Researchers uncover regulation of lactate production by hexokinases binding to mitochondria in single cells During hypoxia, characterized by having low levels of oxygen in our body, accumulation of lactate may be a key factor in acidosis-induced tissue damage. According to new findings from a team of scientists from the Department of Physiology, the division of Cardiology and the CNSI at UCLA, the binding of hexokinase to the outer membrane of mitochondria may have a protective effect under these conditions. A previous study from this team found that pyruvate is required for the transformation and utilization of lactate by mitochondria. Building on these findings, researchers have uncovered another aspect of lactate metabolism which may be detrimental as a result of its accumulation when mitochondria are inhibited. Findings show that this process is regulated by the interaction of catalytic active hexokinases with the outer mitochondrial membrane (OMM) and that lactate accumulation resulting from inhibition of mitochondrial function is prevented by binding of catalytically active hexokinase to OMM. These findings illuminate the role that this process can play in the protection against ischemic injuries. Read the study in Plos One.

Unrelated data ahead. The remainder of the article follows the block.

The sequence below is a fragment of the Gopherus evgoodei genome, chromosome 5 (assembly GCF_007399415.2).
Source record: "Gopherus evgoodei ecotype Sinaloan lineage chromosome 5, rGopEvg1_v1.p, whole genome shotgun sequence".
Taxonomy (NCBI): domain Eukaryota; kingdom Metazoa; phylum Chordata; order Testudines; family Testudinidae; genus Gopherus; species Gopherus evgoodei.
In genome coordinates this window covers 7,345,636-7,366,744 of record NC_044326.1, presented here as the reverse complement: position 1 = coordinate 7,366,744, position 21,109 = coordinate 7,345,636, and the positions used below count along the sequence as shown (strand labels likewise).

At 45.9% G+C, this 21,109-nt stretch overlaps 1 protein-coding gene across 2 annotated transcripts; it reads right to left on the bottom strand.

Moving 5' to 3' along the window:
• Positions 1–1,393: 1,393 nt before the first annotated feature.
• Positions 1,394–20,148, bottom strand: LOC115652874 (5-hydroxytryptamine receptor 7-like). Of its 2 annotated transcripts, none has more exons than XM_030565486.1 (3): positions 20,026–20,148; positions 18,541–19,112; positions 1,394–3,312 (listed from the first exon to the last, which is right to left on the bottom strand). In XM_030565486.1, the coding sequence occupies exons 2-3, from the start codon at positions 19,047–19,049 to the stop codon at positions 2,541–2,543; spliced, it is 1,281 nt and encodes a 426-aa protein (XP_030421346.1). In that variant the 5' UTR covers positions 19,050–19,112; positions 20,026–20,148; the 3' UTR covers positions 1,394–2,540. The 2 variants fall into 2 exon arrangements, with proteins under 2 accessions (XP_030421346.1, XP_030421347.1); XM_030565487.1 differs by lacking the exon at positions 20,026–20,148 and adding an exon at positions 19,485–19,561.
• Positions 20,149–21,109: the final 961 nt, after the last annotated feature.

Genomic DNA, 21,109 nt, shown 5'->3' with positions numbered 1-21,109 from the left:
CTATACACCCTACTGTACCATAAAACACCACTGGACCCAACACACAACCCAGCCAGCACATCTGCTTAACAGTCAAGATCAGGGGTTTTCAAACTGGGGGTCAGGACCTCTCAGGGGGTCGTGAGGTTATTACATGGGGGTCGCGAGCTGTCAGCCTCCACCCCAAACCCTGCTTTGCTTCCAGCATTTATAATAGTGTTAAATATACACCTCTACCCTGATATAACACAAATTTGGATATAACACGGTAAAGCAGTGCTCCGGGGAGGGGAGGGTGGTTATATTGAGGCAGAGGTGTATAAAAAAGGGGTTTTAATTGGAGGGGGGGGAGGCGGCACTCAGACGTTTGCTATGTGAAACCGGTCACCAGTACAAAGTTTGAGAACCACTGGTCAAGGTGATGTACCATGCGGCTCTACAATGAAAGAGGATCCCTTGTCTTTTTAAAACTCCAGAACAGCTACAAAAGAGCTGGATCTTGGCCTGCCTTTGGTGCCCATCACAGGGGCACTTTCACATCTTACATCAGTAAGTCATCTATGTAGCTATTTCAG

Below is a brief roundup of news and story ideas from the experts at UCLA Health.
(Representational Image: Unsplash)
Medical Candidate Disappears From Kota After Taking NEET Exam; Missing Report Filed